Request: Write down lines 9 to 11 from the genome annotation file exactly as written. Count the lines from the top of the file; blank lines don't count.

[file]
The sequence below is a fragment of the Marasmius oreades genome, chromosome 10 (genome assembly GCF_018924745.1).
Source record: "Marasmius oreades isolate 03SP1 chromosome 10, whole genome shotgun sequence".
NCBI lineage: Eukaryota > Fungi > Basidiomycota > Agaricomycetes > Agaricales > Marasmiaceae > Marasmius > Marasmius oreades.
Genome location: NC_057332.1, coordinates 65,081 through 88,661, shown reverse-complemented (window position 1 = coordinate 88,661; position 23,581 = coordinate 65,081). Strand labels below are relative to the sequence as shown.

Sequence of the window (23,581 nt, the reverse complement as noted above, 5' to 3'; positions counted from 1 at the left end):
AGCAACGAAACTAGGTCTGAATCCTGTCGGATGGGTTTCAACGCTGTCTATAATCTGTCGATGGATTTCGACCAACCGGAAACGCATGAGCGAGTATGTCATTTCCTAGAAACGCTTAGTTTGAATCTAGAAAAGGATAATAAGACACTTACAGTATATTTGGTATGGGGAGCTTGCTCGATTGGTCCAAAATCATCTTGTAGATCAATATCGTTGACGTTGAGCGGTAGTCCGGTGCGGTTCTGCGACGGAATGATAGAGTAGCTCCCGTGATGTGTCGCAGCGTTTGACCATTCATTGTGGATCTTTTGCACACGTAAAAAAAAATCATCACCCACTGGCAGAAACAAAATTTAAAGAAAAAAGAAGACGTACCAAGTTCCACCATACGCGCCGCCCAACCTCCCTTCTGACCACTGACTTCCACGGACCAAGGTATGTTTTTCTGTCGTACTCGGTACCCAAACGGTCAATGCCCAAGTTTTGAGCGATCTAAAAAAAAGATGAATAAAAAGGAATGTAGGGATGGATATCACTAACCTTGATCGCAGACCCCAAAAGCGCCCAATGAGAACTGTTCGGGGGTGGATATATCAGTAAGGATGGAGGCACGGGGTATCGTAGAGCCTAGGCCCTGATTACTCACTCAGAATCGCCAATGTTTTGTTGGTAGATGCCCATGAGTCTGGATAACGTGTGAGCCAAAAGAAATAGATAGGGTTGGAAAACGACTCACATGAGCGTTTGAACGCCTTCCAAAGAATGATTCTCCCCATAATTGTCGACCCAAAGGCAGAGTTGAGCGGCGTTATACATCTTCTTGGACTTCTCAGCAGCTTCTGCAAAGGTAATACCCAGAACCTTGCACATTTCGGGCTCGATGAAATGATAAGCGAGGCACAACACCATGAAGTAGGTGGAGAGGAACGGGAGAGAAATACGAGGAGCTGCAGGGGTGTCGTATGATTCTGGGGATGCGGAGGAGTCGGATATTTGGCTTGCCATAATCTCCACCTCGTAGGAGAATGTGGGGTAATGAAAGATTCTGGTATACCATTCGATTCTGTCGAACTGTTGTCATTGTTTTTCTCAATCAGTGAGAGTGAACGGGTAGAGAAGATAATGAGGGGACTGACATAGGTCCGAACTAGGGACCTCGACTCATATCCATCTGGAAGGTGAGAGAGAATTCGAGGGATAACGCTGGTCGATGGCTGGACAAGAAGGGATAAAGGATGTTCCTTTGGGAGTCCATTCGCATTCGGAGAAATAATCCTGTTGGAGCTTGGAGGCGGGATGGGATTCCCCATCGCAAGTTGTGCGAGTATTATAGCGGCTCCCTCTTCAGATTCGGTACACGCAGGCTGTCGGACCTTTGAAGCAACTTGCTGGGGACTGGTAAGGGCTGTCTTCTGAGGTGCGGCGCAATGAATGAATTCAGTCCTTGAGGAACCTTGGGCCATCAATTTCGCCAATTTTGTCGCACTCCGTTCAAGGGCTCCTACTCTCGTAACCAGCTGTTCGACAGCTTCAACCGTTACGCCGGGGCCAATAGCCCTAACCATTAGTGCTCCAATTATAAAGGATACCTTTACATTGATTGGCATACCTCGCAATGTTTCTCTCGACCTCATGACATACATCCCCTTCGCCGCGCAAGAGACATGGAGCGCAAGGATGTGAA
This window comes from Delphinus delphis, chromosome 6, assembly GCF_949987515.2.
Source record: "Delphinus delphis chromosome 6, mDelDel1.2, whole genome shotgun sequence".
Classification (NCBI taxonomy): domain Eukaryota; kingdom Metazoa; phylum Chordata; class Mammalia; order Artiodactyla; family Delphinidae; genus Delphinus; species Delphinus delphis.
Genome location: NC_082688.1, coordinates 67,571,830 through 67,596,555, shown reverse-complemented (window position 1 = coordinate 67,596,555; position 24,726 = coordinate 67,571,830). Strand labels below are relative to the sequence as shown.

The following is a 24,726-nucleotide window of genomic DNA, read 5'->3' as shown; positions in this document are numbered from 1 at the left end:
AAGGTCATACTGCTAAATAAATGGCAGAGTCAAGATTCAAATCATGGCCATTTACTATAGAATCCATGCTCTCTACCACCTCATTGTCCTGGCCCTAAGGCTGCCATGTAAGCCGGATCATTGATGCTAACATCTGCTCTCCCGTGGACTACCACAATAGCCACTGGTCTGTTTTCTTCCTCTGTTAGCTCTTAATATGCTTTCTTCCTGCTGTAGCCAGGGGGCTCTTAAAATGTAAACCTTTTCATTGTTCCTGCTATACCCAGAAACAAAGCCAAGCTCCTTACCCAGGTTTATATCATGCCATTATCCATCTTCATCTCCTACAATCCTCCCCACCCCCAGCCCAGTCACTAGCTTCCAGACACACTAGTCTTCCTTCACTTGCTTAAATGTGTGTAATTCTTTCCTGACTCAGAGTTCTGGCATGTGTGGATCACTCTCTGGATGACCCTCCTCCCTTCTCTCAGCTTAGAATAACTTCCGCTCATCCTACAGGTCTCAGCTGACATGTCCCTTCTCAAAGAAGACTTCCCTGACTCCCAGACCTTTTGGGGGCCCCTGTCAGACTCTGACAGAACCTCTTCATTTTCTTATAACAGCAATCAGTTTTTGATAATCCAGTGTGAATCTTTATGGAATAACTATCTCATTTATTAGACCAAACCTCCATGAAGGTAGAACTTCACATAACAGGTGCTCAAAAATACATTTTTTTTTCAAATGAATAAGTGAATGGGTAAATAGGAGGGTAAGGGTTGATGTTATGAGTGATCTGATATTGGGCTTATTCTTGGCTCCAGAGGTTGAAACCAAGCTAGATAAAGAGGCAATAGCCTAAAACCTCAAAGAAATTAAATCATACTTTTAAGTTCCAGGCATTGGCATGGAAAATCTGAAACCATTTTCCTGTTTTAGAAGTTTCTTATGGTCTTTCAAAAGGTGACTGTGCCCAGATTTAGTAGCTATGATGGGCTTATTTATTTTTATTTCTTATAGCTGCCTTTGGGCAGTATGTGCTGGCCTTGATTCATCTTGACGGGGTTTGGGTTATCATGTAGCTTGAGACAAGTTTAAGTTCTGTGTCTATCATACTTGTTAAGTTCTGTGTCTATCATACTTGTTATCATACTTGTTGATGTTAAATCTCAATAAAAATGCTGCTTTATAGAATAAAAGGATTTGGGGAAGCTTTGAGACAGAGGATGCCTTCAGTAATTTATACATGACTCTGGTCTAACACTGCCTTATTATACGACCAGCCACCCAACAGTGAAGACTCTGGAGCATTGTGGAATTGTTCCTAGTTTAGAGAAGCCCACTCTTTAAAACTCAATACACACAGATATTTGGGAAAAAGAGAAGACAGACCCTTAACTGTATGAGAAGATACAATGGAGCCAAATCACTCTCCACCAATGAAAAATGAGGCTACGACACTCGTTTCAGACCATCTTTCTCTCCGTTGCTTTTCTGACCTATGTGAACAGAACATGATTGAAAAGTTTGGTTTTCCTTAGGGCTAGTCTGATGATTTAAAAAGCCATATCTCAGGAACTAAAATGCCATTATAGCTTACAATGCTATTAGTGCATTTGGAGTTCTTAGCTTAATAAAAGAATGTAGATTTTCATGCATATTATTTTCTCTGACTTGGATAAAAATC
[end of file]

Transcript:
Classification (NCBI taxonomy): domain Eukaryota; kingdom Metazoa; phylum Chordata; class Mammalia; order Artiodactyla; family Delphinidae; genus Delphinus; species Delphinus delphis.
Genome location: NC_082688.1, coordinates 67,571,830 through 67,596,555, shown reverse-complemented (window position 1 = coordinate 67,596,555; position 24,726 = coordinate 67,571,830). Strand labels below are relative to the sequence as shown.

The following is a 24,726-nucleotide window of genomic DNA, read 5'->3' as shown; positions in this document are numbered from 1 at the left end: